You generally don't have to pay much to repair new cars, but new cars have relatively high capital costs. You have the cost of depreciation, and, either the interest cost if you finance, or the opportunity cost if you pay cash.

In the simple case, you replace an old car when the cost of annual repairs exceeds the annual depreciation and financing costs of a new car. There are two complications.

First, reliability has some value. That value depends on the person, their proclivities and their circumstances. Let's say an old car will die unexpectedly twice per year. For some people that might be worth the cost of cab fair on those occaisions, plus a little nuicance money for a couple of shots of Makers Mark that evening. For someone who is ferrying arround their two kids, and their kids 3 friends, you might have to add the cost of the couple of years of their life they loose with worry while waiting with 5 freaked out grade-schoolers on the shoulder of the freeway at night in the middle of a thunderstorm.

Second, you don't actually know what a car is going to cost to repair in the coming year. It might be that the $700 you put into it buys a year of troublefree use, or it might just be the tip of the iceberg.

As to how to turn this into a rule of thumb, that's an exercise for the reader :). I think though that the resale value of your existing car is probably the least important variable. I think the right thing to do is to take the operating costs over the last 12 months, multiply that by, say, 150%, under the assumption that things will just get worse, add the cost of any known upcoming repairs and nuisance cost of unexpected breakdowns and compare that against the annual cost of a replacement. Replace when it looks like the car is going to cost more to keep running than to replace.
posted by Good Brain at 9:36 AM on April 11, 2006 [2 favorites]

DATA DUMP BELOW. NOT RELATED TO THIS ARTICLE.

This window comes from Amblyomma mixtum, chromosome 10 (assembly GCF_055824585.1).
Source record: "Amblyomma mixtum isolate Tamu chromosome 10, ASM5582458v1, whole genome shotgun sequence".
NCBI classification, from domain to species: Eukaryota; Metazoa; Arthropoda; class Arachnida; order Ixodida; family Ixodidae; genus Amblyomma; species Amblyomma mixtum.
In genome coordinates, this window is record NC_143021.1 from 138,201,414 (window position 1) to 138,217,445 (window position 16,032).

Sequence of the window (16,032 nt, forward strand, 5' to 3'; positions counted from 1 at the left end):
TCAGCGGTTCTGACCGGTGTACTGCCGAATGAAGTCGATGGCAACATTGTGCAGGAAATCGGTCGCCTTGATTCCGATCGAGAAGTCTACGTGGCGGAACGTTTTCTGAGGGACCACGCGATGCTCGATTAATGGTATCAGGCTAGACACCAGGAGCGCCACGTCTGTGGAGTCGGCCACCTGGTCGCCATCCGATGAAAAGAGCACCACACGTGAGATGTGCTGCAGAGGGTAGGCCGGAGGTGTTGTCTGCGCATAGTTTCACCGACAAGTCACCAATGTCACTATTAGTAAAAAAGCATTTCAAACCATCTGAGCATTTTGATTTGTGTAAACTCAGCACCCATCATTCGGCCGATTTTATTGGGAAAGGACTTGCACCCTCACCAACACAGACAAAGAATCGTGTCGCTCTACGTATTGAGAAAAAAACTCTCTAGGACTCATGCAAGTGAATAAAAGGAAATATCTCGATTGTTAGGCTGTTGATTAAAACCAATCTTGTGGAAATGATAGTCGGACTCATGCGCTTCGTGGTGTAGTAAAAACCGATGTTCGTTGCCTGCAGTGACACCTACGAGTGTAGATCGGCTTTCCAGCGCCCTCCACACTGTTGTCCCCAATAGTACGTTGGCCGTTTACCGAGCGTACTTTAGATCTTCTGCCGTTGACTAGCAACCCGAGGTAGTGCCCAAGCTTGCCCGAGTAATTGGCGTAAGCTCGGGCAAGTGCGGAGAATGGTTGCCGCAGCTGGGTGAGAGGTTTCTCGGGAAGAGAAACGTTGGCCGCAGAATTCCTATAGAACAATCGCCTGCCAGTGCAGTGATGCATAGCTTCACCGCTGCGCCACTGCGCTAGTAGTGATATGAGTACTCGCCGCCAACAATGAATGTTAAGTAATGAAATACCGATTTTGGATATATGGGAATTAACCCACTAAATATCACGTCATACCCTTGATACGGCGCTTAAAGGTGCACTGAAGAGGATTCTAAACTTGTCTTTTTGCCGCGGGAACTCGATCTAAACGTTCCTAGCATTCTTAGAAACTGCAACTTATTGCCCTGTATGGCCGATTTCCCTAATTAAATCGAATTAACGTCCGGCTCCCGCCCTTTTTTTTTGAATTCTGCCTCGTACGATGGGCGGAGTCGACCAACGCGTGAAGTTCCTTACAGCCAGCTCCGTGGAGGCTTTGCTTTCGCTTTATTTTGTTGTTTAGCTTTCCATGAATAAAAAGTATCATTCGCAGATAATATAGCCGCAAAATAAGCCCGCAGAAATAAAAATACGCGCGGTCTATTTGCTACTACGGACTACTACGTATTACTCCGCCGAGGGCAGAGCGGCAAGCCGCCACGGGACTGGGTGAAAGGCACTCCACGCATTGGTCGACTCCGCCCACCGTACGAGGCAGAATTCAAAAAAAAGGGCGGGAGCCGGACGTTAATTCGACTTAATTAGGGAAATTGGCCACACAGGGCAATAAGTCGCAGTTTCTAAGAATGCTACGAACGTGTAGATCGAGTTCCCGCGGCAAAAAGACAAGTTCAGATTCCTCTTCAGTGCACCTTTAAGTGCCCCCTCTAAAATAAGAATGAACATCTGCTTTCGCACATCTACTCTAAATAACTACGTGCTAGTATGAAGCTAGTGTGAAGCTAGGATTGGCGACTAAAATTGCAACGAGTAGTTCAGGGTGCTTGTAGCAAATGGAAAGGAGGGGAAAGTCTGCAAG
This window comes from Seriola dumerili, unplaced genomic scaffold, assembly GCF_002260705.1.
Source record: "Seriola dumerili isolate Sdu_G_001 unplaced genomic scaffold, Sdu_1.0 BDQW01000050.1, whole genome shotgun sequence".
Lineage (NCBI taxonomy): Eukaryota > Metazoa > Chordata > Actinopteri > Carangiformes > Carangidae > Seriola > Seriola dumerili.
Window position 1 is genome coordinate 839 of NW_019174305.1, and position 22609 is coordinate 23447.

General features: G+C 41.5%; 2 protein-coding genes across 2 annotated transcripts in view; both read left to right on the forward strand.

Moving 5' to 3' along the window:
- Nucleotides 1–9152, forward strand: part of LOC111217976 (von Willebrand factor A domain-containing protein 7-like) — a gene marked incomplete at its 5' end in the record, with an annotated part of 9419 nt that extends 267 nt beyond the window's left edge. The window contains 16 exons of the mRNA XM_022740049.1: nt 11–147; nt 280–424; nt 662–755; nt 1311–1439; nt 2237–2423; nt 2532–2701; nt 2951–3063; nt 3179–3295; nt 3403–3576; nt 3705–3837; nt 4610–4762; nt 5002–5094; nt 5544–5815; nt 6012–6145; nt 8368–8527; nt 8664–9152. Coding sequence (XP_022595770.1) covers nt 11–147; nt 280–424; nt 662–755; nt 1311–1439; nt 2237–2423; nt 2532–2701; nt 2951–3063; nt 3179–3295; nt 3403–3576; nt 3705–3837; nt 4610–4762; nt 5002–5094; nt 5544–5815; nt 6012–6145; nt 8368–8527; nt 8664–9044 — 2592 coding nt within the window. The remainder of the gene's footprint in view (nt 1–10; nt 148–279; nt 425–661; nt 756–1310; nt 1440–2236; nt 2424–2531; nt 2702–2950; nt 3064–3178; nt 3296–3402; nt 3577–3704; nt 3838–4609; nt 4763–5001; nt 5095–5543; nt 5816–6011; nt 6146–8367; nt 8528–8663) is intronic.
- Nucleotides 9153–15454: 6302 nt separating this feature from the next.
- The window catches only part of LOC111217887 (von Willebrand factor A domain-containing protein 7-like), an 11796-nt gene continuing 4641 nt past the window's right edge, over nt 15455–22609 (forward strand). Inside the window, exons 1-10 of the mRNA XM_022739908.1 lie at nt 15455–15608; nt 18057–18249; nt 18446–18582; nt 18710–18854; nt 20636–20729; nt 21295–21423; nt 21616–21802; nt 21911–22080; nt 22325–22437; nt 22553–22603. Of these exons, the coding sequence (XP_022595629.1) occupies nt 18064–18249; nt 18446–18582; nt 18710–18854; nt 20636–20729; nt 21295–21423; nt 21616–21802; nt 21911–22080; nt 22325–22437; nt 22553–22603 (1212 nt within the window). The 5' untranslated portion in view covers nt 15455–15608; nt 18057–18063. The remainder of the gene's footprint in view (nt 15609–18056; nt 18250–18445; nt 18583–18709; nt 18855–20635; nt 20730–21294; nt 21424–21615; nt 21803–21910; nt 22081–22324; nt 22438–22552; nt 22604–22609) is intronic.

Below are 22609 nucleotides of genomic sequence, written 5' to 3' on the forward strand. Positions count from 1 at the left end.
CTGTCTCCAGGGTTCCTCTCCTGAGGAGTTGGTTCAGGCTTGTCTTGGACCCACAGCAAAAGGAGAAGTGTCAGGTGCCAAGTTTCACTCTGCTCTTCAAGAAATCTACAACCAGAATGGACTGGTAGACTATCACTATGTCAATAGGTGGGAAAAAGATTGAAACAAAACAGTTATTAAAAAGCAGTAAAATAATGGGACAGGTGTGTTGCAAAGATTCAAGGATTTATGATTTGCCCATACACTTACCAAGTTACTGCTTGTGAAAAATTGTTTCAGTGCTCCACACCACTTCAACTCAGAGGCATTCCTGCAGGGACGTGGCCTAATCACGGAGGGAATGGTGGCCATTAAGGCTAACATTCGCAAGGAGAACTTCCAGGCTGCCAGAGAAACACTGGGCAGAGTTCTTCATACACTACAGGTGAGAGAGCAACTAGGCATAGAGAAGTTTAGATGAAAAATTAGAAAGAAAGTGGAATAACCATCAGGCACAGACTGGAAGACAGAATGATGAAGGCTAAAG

"cab fare" "nuisance"... ug
posted by Good Brain at 9:37 AM on April 11, 2006

The first thing that I would ask is the age of the timing chain. If this has not been replaced, then I would get rid of the car. If it has, then I would consider the various repairs (but still possibly get rid of it).

This forum might be able to shed some light. I am a Saturn owner and have found the folks here very helpful. You need to register, but it's no biggie to do so.

Good luck.
posted by Danf at 9:41 AM on April 11, 2006

Best answer: Good brain has it. Cars are not equity assets, so the actual value of the car enters into the equation much less than does the relative costs of owning this car (don't forget insurance) vs. the cost of financing and insuraning a new car (or using the money for something else). The habit of thinking of cars as some sort of asset (aside from their use-value) is a good way to end up paying way more than you should for something which matters more for what it does than what it is and is worth. Not doing this also answers the new/used+buy/lease questions with alacrity, since there's no reason to buy new something which depreciates at the rate at which a new car does (unless you confuse it's newness with value), nor is there any reason to lease something which you will by definition get the most value from by driving it past the point of its lease.

All of these considerations, of course, go out the window if you're really into cars. Then cars become something other than tools. But, in that case, you wouldn't be driving a ten year old Saturn in the first place.
posted by OmieWise at 9:44 AM on April 11, 2006

New/lease is for people for whom it's really important to have a new car.

Or for people who can't find the make, model, and feature set of the car they want in any local used cars, or for people who require a feature that was only added this year, or for makes and models where the savings for a used car aren't disproportionate.

Lease is normally for people who replace cars on a more frequent basis, though I'm sure there are exceptions if you get a good deal or have other less-common requirements.
posted by ROU_Xenophobe at 9:57 AM on April 11, 2006

Good Brain does a good job of breaking it down, but I think there are enough unquantifiables to make it difficult to turn this into an algorithm.